In Neil Gaiman’s Coraline, the young girl of the title opens a door which should lead on to a brick wall and wanders into a parallel version of her parents’ house. In the kitchen she finds a figure, terribly familiar but for the black buttons she has instead of eyes. ‘Who are you?’ asks Coraline. ‘I’m your other mother,’ says the woman. ‘Go and tell your other father that lunch is ready.’ Coraline does.
The up-ending of Coraline’s life is numbly accepted, by both character and reader. Eased along on a jolly rhyme, the existence of an other mother seems so obvious that it would be churlish to take issue. Coraline’s is the acquiescence that dreams are made of: in dreams you accept that a speaker’s identity can change mid-sentence without you losing their drift; that you are suddenly involved in the action you’d just been watching on a cinema screen; that you open the carriage door and descend the staircase, kicking yourself for failing to realise earlier that trains have basements. This kind of contained wonder — a recognition of something extraordinary twinned with the sheepish feeling that it couldn’t really be any other way — is characteristic also of the best fantasy and children’s writing, and of Neil Gaiman‘s work in both. The young boy in his last children’s book The Day I Swapped My Dad For Two Goldfish does exactly that. The characters of his Tube-set novel Neverwhere include an angel called Islington and the feudal hangers-on at the Earl’s Court. The train with a basement is from his best-known work, the 75-part comic series The Sandman, which used the interaction of dream realms and the real world to tell stories about story.
Coraline’s acceptance doesn’t last long, however. She is a very smart girl and — having explored the alternative, magically improved versions of her house and neighbours — she realises this world has to be resisted. Finding that both her real parents and her soul are in mortal peril, Coraline is forced to challenge the other mother on her home ground. She sets off to rescue her mum and dad — and some ghost children’s souls — with only a stone, a haughty cat and her wits to help her. Children will enjoy Coraline as an adventure; adults will savour it for its rich, nightmarish imagery. As the other mother’s power is threatened, her sharp, spindly hands and Medusa-like hair grow agitated and the world she has made to snare Coraline grows soft around the edges. Trees and houses become more like the ideas of trees and houses than the real thing; the dogs and people she has made become doughy things, hairless and jellyish, pale and panicky. And there are the buttons, and the needle and thread.
But the really scary things in Coraline have the whiff of the mundane about them. The other mother is an unusual monster: she doesn’t want to devour or destroy, but to be loved. More human a motivation than most fairy-tale foes’ — rather than the traditional step-mother’s envious hatred, this one is ‘ready to love you and play with you and feed you and make your life interesting’ — it is set unnervingly against the distant attitude of Coraline’s own parents. The other mother’s most tempting devices are not the clockwork angels or the clothes made of night and stars, but succulent roast chicken and the best cheese omelette in the world. Similarly, Coraline is at her most vulnerable not when faced with a grotesque or locked behind a mirror but when, not quite awake, she registers the feeling of ‘having been cuddled and loved and wanting more of it’.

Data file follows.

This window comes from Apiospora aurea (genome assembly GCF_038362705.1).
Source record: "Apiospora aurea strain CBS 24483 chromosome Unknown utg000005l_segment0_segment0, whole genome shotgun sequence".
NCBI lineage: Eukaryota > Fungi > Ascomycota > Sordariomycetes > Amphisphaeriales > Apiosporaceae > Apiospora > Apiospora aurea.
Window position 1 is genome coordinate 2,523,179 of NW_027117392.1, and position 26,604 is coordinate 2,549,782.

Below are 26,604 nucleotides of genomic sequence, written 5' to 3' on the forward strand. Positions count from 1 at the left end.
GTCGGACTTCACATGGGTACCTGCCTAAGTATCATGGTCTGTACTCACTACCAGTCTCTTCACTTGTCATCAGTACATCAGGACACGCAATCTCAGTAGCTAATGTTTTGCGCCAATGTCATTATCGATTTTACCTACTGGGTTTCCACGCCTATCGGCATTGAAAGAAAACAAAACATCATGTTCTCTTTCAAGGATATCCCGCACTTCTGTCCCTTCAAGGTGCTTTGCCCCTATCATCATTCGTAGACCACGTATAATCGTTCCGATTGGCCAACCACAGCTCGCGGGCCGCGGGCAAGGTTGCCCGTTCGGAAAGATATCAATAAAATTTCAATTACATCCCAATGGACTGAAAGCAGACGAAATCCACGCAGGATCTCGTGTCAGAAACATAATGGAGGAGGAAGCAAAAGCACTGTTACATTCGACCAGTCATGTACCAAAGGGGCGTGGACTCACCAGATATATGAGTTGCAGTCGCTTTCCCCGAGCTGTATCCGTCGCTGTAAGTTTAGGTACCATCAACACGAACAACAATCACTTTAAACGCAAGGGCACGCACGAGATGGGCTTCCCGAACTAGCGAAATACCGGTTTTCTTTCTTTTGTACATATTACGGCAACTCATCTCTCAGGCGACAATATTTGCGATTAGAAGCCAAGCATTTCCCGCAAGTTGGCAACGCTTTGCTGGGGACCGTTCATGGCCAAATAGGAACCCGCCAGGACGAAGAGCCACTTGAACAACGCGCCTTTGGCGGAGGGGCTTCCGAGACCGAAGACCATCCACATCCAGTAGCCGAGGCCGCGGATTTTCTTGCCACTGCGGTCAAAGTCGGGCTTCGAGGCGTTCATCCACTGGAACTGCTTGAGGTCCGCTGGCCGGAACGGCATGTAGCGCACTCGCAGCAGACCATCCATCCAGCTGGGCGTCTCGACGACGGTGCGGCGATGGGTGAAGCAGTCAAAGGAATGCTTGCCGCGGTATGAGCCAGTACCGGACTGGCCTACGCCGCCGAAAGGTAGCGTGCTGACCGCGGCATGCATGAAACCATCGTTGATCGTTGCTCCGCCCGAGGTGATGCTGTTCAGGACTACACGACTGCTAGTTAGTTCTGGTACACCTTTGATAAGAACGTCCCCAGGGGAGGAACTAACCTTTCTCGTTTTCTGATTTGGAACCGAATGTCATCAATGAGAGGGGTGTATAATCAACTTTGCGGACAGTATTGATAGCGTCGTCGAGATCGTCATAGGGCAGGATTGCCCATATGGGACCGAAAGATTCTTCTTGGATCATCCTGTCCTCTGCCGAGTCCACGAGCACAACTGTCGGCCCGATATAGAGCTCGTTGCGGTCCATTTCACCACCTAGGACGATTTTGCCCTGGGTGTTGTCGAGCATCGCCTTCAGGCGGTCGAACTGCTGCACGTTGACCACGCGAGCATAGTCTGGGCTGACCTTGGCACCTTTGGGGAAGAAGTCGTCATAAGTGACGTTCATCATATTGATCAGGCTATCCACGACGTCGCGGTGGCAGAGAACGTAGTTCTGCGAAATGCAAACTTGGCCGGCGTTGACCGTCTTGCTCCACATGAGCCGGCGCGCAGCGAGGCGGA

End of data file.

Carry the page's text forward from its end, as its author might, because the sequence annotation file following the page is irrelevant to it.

‘Yes, it is absolutely disturbing,’ Gaiman tells me. ‘I wanted to make a difference between the love that is very real love going on between Coraline’s parents and Coraline — even if they don’t pay quite as much attention to her as maybe they ought to, and even if the food isn’t the greatest — and the downside of people who appear to want to give you a lot of love. Sometimes it does well to be wary of those who profess love, who pay you too much attention.’ The notion of an other parent over-desperate to be loved seems uneasily resonant in an age of step-families. ‘That’s not necessarily how it was intended to come across,’ Gaiman insists. ‘I wanted it to be much more about … kids are aliens without a passport in somebody else’s world. They’re here under tolerance. When you’re a kid you’re a guerrilla fighter — all the respect, all the power you get you’ve grabbed and held on to. Kids are forever essentially second-class citizens, living in a world where the rules are never quite explained and they’re having to make sense of that.’
This is borne out by the narration in Coraline. Written in the third person but firmly from our heroine’s viewpoint, it draws attention to the contingency and absurdity of much adult conversation. The thespian neighbours’ talk of not wearing green in the dressing room or mentioning the Scottish play is deposited as inexplicably in the text as it would be on a child’s ears in conversation. (‘Coraline wondered why so few of the adults she had met made any sense. She sometimes wondered who they thought they were talking to.’) On the other hand, we know exactly what Coraline means when, after her parents disappear, she tells an unreceptive policeman: ‘I think my other mother has them both in her clutches. She may want to keep them and sew their eyes with buttons, or she may simply have them in order to lure me back into the reach of her fingers.’ We retain the child’s perspective, curious, internally rational but without the habitual conventions of thought that come with adulthood. Continue…